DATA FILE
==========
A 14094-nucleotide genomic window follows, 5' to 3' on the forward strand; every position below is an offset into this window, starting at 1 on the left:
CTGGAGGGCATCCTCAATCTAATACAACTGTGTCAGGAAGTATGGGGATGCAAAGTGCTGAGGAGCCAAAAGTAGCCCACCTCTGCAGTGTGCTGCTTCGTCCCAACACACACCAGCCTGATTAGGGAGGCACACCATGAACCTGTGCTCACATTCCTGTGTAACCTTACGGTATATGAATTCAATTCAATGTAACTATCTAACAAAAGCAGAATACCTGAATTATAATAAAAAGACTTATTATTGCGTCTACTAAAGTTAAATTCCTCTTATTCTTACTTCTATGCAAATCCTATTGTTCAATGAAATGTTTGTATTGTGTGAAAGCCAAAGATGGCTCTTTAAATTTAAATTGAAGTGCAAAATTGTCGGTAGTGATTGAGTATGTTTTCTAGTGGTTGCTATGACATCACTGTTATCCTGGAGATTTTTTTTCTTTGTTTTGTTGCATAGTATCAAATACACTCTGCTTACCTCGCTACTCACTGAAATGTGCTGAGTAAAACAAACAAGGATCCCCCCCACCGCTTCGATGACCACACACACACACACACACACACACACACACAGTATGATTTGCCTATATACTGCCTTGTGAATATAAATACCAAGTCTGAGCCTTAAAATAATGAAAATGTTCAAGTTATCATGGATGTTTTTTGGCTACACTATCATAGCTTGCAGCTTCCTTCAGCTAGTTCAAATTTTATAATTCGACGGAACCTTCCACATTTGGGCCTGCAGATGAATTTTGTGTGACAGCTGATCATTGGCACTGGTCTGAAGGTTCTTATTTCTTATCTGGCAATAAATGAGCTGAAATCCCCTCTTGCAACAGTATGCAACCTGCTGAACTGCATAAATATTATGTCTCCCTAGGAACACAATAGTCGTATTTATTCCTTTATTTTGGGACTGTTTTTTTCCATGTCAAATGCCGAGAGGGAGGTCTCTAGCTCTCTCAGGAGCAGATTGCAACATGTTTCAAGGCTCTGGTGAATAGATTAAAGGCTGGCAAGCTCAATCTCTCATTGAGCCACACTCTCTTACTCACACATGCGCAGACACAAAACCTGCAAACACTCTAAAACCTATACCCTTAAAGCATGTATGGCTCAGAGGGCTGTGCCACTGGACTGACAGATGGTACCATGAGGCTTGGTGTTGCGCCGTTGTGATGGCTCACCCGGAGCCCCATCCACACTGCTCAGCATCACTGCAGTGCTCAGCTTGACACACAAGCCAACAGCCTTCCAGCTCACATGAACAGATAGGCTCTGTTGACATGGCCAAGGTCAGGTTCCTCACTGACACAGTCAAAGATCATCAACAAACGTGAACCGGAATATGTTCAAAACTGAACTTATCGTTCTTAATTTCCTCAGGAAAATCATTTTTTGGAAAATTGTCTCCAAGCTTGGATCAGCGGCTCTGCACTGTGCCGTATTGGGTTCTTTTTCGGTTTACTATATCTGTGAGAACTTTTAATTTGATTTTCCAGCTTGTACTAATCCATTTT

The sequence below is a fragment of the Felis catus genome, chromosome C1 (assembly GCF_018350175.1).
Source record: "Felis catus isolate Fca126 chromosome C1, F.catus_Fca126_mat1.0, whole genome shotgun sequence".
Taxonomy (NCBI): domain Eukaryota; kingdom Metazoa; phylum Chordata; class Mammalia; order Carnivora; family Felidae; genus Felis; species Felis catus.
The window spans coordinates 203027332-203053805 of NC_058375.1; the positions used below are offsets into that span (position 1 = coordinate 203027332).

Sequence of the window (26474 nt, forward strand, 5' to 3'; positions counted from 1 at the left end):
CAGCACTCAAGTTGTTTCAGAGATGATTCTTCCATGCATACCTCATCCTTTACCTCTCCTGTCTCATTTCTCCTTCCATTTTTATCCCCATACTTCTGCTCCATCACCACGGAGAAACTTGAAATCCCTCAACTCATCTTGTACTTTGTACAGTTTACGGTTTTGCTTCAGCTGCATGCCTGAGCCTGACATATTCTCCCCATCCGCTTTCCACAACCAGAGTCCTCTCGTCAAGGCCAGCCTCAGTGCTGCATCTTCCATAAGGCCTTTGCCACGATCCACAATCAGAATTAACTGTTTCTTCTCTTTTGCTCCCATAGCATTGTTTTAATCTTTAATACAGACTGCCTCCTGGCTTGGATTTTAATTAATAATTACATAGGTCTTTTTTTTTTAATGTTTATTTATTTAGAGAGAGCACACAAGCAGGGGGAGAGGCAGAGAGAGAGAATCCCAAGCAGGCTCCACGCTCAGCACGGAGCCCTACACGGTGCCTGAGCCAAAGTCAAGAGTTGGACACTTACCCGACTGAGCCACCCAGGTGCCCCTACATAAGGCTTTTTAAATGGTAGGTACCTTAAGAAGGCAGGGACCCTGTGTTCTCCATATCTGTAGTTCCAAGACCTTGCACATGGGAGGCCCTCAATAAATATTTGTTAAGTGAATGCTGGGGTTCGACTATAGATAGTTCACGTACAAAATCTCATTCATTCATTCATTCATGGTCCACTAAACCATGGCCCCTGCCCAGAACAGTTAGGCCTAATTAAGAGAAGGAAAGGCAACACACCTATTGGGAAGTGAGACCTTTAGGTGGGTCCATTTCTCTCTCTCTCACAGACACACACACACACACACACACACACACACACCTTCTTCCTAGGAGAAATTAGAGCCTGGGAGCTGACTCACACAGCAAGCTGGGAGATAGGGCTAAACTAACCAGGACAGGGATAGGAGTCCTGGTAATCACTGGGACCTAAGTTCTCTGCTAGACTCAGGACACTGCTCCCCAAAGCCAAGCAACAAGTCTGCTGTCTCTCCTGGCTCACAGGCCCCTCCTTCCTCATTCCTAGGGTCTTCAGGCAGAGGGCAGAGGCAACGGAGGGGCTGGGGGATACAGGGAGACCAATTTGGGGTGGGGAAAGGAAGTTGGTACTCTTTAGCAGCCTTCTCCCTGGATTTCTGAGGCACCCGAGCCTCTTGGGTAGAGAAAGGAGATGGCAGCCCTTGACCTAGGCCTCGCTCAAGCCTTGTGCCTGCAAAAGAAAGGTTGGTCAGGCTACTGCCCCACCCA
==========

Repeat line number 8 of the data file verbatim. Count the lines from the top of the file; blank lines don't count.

CAGCACTCAAGTTGTTTCAGAGATGATTCTTCCATGCATACCTCATCCTTTACCTCTCCTGTCTCATTTCTCCTTCCATTTTTATCCCCATACTTCTGCTCCATCACCACGGAGAAACTTGAAATCCCTCAACTCATCTTGTACTTTGTACAGTTTACGGTTTTGCTTCAGCTGCATGCCTGAGCCTGACATATTCTCCCCATCCGCTTTCCACAACCAGAGTCCTCTCGTCAAGGCCAGCCTCAGTGCTGCATCTTCCATAAGGCCTTTGCCACGATCCACAATCAGAATTAACTGTTTCTTCTCTTTTGCTCCCATAGCATTGTTTTAATCTTTAATACAGACTGCCTCCTGGCTTGGATTTTAATTAATAATTACATAGGTCTTTTTTTTTTAATGTTTATTTATTTAGAGAGAGCACACAAGCAGGGGGAGAGGCAGAGAGAGAGAATCCCAAGCAGGCTCCACGCTCAGCACGGAGCCCTACACGGTGCCTGAGCCAAAGTCAAGAGTTGGACACTTACCCGACTGAGCCACCCAGGTGCCCCTACATAAGGCTTTTTAAATGGTAGGTACCTTAAGAAGGCAGGGACCCTGTGTTCTCCATATCTGTAGTTCCAAGACCTTGCACATGGGAGGCCCTCAATAAATATTTGTTAAGTGAATGCTGGGGTTCGACTATAGATAGTTCACGTACAAAATCTCATTCATTCATTCATTCATGGTCCACTAAACCATGGCCCCTGCCCAGAACAGTTAGGCCTAATTAAGAGAAGGAAAGGCAACACACCTATTGGGAAGTGAGACCTTTAGGTGGGTCCATTTCTCTCTCTCTCACAGACACACACACACACACACACACACACACACACCTTCTTCCTAGGAGAAATTAGAGCCTGGGAGCTGACTCACACAGCAAGCTGGGAGATAGGGCTAAACTAACCAGGACAGGGATAGGAGTCCTGGTAATCACTGGGACCTAAGTTCTCTGCTAGACTCAGGACACTGCTCCCCAAAGCCAAGCAACAAGTCTGCTGTCTCTCCTGGCTCACAGGCCCCTCCTTCCTCATTCCTAGGGTCTTCAGGCAGAGGGCAGAGGCAACGGAGGGGCTGGGGGATACAGGGAGACCAATTTGGGGTGGGGAAAGGAAGTTGGTACTCTTTAGCAGCCTTCTCCCTGGATTTCTGAGGCACCCGAGCCTCTTGGGTAGAGAAAGGAGATGGCAGCCCTTGACCTAGGCCTCGCTCAAGCCTTGTGCCTGCAAAAGAAAGGTTGGTCAGGCTACTGCCCCACCCA